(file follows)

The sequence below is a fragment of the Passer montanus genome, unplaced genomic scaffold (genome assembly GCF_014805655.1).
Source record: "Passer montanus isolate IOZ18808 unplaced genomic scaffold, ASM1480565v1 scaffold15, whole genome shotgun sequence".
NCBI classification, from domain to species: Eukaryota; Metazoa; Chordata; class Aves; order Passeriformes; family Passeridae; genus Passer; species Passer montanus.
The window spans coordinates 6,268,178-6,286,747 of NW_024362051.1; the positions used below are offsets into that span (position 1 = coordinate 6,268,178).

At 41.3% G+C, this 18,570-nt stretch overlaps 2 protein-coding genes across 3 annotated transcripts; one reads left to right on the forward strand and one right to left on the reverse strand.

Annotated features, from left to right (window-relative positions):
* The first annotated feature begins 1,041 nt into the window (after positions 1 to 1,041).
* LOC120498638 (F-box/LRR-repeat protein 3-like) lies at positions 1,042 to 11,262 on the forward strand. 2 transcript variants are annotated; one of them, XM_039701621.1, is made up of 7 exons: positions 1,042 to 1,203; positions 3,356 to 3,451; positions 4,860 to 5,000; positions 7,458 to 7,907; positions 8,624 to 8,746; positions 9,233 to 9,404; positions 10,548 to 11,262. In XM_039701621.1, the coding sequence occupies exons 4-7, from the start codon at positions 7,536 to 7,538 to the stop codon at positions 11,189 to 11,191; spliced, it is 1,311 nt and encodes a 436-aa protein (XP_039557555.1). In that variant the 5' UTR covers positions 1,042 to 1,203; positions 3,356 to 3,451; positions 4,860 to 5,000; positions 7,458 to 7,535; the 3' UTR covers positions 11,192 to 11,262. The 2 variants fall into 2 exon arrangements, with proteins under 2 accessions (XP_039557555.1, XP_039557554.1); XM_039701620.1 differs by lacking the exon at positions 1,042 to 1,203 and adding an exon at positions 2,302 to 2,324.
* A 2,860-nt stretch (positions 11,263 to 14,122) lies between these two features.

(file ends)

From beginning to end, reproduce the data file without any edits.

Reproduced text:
The sequence below is a fragment of the Passer montanus genome, unplaced genomic scaffold (genome assembly GCF_014805655.1).
Source record: "Passer montanus isolate IOZ18808 unplaced genomic scaffold, ASM1480565v1 scaffold15, whole genome shotgun sequence".
NCBI classification, from domain to species: Eukaryota; Metazoa; Chordata; class Aves; order Passeriformes; family Passeridae; genus Passer; species Passer montanus.
The window spans coordinates 6,268,178-6,286,747 of NW_024362051.1; the positions used below are offsets into that span (position 1 = coordinate 6,268,178).

At 41.3% G+C, this 18,570-nt stretch overlaps 2 protein-coding genes across 3 annotated transcripts; one reads left to right on the forward strand and one right to left on the reverse strand.

Annotated features, from left to right (window-relative positions):
* The first annotated feature begins 1,041 nt into the window (after positions 1 to 1,041).
* LOC120498638 (F-box/LRR-repeat protein 3-like) lies at positions 1,042 to 11,262 on the forward strand. 2 transcript variants are annotated; one of them, XM_039701621.1, is made up of 7 exons: positions 1,042 to 1,203; positions 3,356 to 3,451; positions 4,860 to 5,000; positions 7,458 to 7,907; positions 8,624 to 8,746; positions 9,233 to 9,404; positions 10,548 to 11,262. In XM_039701621.1, the coding sequence occupies exons 4-7, from the start codon at positions 7,536 to 7,538 to the stop codon at positions 11,189 to 11,191; spliced, it is 1,311 nt and encodes a 436-aa protein (XP_039557555.1). In that variant the 5' UTR covers positions 1,042 to 1,203; positions 3,356 to 3,451; positions 4,860 to 5,000; positions 7,458 to 7,535; the 3' UTR covers positions 11,192 to 11,262. The 2 variants fall into 2 exon arrangements, with proteins under 2 accessions (XP_039557555.1, XP_039557554.1); XM_039701620.1 differs by lacking the exon at positions 1,042 to 1,203 and adding an exon at positions 2,302 to 2,324.
* A 2,860-nt stretch (positions 11,263 to 14,122) lies between these two features.